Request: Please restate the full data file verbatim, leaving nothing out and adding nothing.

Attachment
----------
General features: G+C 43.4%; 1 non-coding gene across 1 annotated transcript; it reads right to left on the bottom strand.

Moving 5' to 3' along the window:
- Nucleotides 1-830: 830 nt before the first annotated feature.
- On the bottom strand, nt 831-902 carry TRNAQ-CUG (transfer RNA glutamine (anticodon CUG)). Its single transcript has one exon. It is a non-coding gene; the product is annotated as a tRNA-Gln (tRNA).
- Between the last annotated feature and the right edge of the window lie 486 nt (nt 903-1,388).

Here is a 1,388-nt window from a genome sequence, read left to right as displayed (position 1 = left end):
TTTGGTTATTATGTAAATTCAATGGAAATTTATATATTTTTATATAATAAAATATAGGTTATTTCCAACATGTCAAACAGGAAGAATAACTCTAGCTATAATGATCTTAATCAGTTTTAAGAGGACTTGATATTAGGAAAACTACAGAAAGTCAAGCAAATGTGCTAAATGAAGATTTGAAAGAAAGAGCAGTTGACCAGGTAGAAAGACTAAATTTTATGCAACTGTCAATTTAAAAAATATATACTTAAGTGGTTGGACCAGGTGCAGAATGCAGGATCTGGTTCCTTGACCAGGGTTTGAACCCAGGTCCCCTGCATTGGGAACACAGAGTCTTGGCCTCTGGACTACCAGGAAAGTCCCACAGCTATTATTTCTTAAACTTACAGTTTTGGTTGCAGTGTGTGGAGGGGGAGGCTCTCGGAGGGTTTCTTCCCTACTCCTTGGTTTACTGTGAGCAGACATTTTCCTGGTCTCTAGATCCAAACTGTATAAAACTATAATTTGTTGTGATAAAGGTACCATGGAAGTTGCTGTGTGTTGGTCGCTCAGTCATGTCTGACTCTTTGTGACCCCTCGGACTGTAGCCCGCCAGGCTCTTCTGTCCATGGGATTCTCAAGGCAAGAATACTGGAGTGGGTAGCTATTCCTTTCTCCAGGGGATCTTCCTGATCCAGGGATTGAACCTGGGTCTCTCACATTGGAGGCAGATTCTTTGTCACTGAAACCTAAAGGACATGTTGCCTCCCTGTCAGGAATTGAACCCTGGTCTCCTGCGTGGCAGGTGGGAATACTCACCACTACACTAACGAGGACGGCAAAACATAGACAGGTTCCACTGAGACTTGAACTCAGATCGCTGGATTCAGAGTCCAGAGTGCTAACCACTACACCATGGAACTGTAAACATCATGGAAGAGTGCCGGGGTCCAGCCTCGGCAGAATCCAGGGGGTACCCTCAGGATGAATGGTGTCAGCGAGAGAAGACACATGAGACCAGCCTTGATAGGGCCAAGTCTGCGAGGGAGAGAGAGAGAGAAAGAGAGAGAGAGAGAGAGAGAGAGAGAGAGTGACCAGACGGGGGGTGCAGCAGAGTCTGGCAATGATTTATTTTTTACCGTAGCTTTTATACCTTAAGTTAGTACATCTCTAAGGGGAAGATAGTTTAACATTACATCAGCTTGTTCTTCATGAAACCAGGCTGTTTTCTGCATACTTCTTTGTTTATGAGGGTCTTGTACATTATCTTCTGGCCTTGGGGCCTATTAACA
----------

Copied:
General features: G+C 43.4%; 1 non-coding gene across 1 annotated transcript; it reads right to left on the bottom strand.

Moving 5' to 3' along the window:
- Nucleotides 1-830: 830 nt before the first annotated feature.
- On the bottom strand, nt 831-902 carry TRNAQ-CUG (transfer RNA glutamine (anticodon CUG)). Its single transcript has one exon. It is a non-coding gene; the product is annotated as a tRNA-Gln (tRNA).
- Between the last annotated feature and the right edge of the window lie 486 nt (nt 903-1,388).

Here is a 1,388-nt window from a genome sequence, read left to right as displayed (position 1 = left end):
TTTGGTTATTATGTAAATTCAATGGAAATTTATATATTTTTATATAATAAAATATAGGTTATTTCCAACATGTCAAACAGGAAGAATAACTCTAGCTATAATGATCTTAATCAGTTTTAAGAGGACTTGATATTAGGAAAACTACAGAAAGTCAAGCAAATGTGCTAAATGAAGATTTGAAAGAAAGAGCAGTTGACCAGGTAGAAAGACTAAATTTTATGCAACTGTCAATTTAAAAAATATATACTTAAGTGGTTGGACCAGGTGCAGAATGCAGGATCTGGTTCCTTGACCAGGGTTTGAACCCAGGTCCCCTGCATTGGGAACACAGAGTCTTGGCCTCTGGACTACCAGGAAAGTCCCACAGCTATTATTTCTTAAACTTACAGTTTTGGTTGCAGTGTGTGGAGGGGGAGGCTCTCGGAGGGTTTCTTCCCTACTCCTTGGTTTACTGTGAGCAGACATTTTCCTGGTCTCTAGATCCAAACTGTATAAAACTATAATTTGTTGTGATAAAGGTACCATGGAAGTTGCTGTGTGTTGGTCGCTCAGTCATGTCTGACTCTTTGTGACCCCTCGGACTGTAGCCCGCCAGGCTCTTCTGTCCATGGGATTCTCAAGGCAAGAATACTGGAGTGGGTAGCTATTCCTTTCTCCAGGGGATCTTCCTGATCCAGGGATTGAACCTGGGTCTCTCACATTGGAGGCAGATTCTTTGTCACTGAAACCTAAAGGACATGTTGCCTCCCTGTCAGGAATTGAACCCTGGTCTCCTGCGTGGCAGGTGGGAATACTCACCACTACACTAACGAGGACGGCAAAACATAGACAGGTTCCACTGAGACTTGAACTCAGATCGCTGGATTCAGAGTCCAGAGTGCTAACCACTACACCATGGAACTGTAAACATCATGGAAGAGTGCCGGGGTCCAGCCTCGGCAGAATCCAGGGGGTACCCTCAGGATGAATGGTGTCAGCGAGAGAAGACACATGAGACCAGCCTTGATAGGGCCAAGTCTGCGAGGGAGAGAGAGAGAGAAAGAGAGAGAGAGAGAGAGAGAGAGAGAGAGTGACCAGACGGGGGGTGCAGCAGAGTCTGGCAATGATTTATTTTTTACCGTAGCTTTTATACCTTAAGTTAGTACATCTCTAAGGGGAAGATAGTTTAACATTACATCAGCTTGTTCTTCATGAAACCAGGCTGTTTTCTGCATACTTCTTTGTTTATGAGGGTCTTGTACATTATCTTCTGGCCTTGGGGCCTATTAACA